Patterns of Growth- how innovation spreads and grows

Patterns of growth- how innovation spreads and grows is taken from a report by Nesta, called “In & Out of Sync”. I like this very much for all innovation understanding but here the emphasis is placed on social innovation.

Although patterns of growth vary in detail, they highlight four necessary conditions for putting innovative products, services and (different) models into practice sustainably and on a large scale:

  1. Pull’ in the form of effective demand, which comes from the acknowledgement of a need within society, and from the recognition of that need by organisations (or consumers) with the financial capacity to address it;
  2. Push’ in the form of effective supply, which comes from: first, the generation of innovative ideas (by creative individuals and teams, potential beneficiaries and users, often inspired by anger, suffering or compassion); second, the development of those ideas into demonstrably workable forms; and third, their communication and dissemination;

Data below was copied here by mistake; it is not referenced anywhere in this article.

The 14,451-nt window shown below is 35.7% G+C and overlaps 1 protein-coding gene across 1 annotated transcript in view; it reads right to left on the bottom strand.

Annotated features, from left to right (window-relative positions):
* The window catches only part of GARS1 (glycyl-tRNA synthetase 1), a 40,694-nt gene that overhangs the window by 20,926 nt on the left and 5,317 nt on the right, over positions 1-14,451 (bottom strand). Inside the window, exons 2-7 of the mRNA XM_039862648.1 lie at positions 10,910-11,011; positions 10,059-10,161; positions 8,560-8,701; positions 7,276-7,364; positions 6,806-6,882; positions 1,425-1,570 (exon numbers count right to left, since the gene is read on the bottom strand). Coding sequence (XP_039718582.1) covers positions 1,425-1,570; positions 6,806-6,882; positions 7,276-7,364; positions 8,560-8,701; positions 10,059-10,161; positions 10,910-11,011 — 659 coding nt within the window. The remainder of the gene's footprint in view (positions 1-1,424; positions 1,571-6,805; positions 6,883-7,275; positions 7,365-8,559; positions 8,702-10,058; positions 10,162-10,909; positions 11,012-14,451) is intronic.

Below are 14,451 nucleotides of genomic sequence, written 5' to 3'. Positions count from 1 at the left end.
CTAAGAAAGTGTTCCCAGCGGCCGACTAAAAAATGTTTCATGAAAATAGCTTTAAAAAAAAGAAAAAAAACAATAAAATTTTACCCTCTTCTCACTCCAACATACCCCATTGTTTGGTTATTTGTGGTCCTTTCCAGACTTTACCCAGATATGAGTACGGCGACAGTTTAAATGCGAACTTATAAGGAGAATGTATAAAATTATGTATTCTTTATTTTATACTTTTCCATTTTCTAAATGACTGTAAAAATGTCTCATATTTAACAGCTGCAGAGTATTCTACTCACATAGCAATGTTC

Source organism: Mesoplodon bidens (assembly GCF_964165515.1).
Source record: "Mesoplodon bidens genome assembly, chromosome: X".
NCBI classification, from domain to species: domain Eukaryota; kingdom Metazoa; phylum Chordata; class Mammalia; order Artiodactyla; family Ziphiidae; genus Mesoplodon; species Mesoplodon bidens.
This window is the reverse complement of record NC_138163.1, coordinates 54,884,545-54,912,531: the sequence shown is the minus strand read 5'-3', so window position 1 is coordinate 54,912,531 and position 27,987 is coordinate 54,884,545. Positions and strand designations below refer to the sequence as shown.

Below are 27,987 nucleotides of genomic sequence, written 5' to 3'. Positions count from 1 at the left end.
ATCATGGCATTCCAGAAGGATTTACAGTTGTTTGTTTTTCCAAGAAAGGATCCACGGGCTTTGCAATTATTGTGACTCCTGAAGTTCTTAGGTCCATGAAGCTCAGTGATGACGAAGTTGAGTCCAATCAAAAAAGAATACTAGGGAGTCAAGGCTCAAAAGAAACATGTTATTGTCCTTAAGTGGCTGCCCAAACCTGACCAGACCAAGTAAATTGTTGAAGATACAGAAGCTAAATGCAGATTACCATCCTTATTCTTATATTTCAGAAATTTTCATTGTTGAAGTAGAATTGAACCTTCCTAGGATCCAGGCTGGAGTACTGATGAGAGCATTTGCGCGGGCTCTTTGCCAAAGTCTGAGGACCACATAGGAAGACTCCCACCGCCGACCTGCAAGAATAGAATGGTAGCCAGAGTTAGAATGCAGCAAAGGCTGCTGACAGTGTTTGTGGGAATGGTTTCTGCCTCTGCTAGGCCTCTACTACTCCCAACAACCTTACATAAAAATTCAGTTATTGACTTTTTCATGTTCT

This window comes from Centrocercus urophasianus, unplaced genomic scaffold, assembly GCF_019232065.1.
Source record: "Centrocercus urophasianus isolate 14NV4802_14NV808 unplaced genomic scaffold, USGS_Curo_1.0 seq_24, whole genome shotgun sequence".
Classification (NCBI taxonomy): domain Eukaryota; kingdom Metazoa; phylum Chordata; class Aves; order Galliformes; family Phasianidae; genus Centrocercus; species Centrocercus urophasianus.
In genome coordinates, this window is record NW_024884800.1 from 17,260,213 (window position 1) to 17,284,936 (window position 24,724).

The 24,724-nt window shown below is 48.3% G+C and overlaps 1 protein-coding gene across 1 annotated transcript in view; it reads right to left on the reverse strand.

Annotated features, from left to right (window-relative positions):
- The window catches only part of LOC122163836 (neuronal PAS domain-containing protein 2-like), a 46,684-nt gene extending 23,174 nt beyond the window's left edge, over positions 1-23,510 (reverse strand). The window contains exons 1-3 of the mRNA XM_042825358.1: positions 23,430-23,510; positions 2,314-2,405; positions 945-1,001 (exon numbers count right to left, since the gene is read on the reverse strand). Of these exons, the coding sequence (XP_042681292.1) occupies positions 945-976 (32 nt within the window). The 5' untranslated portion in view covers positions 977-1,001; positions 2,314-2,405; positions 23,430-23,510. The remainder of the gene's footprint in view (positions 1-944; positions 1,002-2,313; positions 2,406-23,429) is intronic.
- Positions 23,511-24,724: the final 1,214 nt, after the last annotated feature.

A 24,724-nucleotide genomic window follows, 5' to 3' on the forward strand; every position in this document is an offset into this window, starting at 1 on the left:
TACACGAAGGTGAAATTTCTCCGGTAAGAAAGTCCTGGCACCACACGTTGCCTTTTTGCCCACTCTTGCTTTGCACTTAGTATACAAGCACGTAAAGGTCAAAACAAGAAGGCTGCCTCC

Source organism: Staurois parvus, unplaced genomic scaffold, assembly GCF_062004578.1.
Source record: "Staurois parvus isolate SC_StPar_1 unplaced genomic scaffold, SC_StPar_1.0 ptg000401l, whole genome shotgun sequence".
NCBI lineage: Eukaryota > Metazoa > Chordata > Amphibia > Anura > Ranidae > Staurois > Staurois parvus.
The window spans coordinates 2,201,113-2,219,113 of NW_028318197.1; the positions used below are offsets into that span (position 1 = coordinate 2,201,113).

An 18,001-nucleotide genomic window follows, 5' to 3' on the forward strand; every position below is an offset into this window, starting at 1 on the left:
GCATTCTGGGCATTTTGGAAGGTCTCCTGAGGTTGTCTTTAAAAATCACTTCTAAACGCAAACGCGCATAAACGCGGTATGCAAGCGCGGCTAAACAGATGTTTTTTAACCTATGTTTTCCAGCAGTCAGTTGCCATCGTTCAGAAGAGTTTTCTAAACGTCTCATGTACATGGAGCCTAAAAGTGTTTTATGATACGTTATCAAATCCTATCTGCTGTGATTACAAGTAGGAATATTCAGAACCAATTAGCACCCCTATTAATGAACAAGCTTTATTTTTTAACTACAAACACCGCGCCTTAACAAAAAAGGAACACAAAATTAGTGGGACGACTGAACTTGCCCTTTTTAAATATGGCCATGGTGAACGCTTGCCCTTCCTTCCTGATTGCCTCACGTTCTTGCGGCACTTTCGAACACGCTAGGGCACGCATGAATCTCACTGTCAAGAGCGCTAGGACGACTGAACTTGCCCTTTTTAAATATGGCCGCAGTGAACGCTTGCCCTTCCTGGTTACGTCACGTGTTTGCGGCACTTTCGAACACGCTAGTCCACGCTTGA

3. Effective strategies that connect ‘pull’ to ‘push’, and find the right organisational forms to put the innovation into practice and;
  4. Learning and adaptation to ensure that the innovation achieves social impact, and continues to do so as the environment around it changes.

When these elements are all in sync, innovations achieve ‘resonance’ with their environment and come to appear natural, even obvious.

However, many promising innovations have foundered because critical elements were missing or ‘out of sync’. There might be wide recognition of a need – but not on the part of organisations with power and money. There might be plenty of innovative ideas, but a failure to communicate them widely or to develop them adequately. Or there might be no organisations with the capacity to implement promising innovations effectively.

If any one of these factors is deficient, the potential of the innovation will not be realised.

I just simply like this and thought I share it with you.

Source referral :In and out of sync- NESTA report. (http://www.nesta.org.uk)

Understanding innovation – the W L Gore way.